But there is something very strange here, and the question is pointed out by the great 16th-century Jewish sage and leader, Rabbi Yehuda Leow (1512-1607), known as the Maharal. He was chief Rabbi of Prague, and one of the most influential Jewish personalities of his time, and the author of many major works on Jewish thought which are still extremely popular and profound. The Talmud and the Midrash often present various interpretations for one biblical term; but nowhere do we find two interpretations that are completely disjointed? On the simple level, means scratching your skin; then we are told it also means don’t split up into separate groups? How in the world do these two divergent instructions come together in a single word? Why would Moses communicate such two disparate ideas in one word?


Yet it is here that we can once again gain insight into the depth of Torah wisdom. The truth is, that the two interpretations are not only not divergent; they are actually one and the same. They both represent the same truth—one on a concrete, physical level; the other on a deeper, spiritual level.


The Torah prohibits us from cutting and scraping off our skin as a sign of bereavement. Our bodies are holy. Our organism is integrated, sacred, and precious; we must not harm it, we must not separate even a bit of our hide from our bodies. Our entire flesh should be treated with sensitivity, respect, as part of a divine gift. Even difficult moments of grief don’t allow us to give up on our lives and on the sacredness and beauty of our bodies.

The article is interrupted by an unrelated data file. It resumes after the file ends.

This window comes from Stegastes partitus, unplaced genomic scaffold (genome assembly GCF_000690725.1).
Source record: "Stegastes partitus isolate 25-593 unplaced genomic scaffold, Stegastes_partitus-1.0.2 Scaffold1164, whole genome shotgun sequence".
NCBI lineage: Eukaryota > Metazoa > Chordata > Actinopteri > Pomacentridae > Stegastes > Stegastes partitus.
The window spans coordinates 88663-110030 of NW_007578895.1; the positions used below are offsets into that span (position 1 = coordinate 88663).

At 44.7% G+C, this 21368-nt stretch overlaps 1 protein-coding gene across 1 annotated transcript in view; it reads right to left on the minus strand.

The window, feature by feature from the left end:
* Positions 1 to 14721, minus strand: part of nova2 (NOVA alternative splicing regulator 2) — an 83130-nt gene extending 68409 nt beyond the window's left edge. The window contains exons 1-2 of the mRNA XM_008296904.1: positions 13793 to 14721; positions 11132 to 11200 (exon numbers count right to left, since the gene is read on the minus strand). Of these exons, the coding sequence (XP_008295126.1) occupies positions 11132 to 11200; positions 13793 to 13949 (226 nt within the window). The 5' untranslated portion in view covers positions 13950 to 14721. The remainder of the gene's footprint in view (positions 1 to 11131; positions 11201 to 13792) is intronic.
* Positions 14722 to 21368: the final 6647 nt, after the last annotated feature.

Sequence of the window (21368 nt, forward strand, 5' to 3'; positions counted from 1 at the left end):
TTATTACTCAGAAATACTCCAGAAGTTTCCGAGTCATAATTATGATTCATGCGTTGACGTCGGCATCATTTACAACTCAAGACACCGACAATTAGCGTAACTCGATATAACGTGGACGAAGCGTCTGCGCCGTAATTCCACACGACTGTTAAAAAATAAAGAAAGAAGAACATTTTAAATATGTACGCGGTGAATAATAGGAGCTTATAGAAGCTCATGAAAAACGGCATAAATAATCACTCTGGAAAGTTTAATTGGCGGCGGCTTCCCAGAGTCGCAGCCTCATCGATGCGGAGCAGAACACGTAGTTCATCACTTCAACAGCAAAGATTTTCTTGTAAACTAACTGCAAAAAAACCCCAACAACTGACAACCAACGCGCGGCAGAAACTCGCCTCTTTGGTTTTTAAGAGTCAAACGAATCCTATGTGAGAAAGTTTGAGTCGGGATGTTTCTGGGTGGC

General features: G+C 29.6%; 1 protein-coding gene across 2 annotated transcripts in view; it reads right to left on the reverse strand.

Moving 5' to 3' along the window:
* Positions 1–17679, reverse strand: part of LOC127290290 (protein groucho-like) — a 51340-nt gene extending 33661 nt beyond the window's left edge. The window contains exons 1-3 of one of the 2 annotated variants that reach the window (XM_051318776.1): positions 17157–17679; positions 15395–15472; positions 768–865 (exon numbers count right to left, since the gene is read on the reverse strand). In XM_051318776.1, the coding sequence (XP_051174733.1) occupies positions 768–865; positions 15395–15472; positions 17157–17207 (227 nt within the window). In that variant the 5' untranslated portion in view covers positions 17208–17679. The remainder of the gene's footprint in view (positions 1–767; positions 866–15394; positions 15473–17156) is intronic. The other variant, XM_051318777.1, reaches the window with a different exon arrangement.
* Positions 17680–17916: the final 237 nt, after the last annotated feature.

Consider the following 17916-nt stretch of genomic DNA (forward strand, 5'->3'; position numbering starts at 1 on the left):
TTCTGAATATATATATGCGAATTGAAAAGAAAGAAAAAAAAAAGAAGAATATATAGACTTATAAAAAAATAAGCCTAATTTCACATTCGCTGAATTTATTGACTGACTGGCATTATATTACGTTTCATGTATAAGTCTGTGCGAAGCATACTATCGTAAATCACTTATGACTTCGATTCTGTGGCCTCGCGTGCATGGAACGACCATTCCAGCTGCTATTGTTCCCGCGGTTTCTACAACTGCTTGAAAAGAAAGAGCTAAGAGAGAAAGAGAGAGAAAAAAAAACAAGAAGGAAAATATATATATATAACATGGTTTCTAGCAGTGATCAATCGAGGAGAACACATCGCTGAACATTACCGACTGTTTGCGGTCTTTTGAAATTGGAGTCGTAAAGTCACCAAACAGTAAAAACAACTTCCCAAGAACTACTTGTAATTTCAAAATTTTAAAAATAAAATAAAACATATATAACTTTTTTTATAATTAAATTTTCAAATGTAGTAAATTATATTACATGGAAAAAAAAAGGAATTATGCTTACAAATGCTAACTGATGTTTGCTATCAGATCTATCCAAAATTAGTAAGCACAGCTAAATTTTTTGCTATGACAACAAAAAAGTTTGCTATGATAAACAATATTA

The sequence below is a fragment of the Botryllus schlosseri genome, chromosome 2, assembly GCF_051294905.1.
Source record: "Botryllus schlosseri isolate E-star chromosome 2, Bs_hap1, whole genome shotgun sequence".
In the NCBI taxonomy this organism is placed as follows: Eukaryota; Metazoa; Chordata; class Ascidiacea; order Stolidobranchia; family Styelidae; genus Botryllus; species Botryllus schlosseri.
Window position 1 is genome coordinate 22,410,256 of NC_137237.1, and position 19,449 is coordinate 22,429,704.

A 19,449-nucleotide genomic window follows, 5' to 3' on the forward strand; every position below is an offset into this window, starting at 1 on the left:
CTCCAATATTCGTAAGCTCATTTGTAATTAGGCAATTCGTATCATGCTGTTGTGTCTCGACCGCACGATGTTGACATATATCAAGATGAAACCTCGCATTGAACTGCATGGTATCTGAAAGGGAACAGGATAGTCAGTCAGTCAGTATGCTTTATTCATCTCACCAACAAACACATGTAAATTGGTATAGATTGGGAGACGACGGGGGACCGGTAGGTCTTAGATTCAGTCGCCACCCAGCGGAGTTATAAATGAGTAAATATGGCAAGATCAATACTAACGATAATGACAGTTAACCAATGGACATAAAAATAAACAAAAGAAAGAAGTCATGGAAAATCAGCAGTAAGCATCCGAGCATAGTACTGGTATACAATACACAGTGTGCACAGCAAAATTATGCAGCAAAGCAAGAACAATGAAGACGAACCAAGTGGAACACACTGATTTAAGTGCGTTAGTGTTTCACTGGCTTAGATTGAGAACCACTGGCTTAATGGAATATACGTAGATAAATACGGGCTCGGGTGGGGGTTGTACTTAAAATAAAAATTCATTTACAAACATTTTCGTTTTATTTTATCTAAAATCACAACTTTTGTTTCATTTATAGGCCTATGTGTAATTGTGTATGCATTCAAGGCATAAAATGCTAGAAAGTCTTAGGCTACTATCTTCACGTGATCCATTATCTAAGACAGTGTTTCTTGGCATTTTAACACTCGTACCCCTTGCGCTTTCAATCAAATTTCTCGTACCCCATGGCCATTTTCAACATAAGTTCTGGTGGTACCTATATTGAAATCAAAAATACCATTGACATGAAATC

But that is exactly what we are doing when we allow our people to become splintered. The entire Jewish nation is essentially one single organism. We may number 15 million people but we are one gigantic body. When I cut off a certain Jew from my life when I cut off a certain Jewish community from my life when I split our people into parts and say, “You don’t belong to me,” I am cutting off part of MY OWN BODY Because we are one.

They tell an incredible story. In the late 18th century, in Eastern Europe, there was a terrible conflict between the Chassidim and their opponents, the Mitnagdim, who suspected the Chassidim of heresy. The chief opponent was the Vilna Gaon, the famous Rabbi Elijah from the city Vilnius, who sadly got erroneous testimony and issued a tragic ban, against Chassidim. It was a terrible division that continued for decades and caused much harm and agony.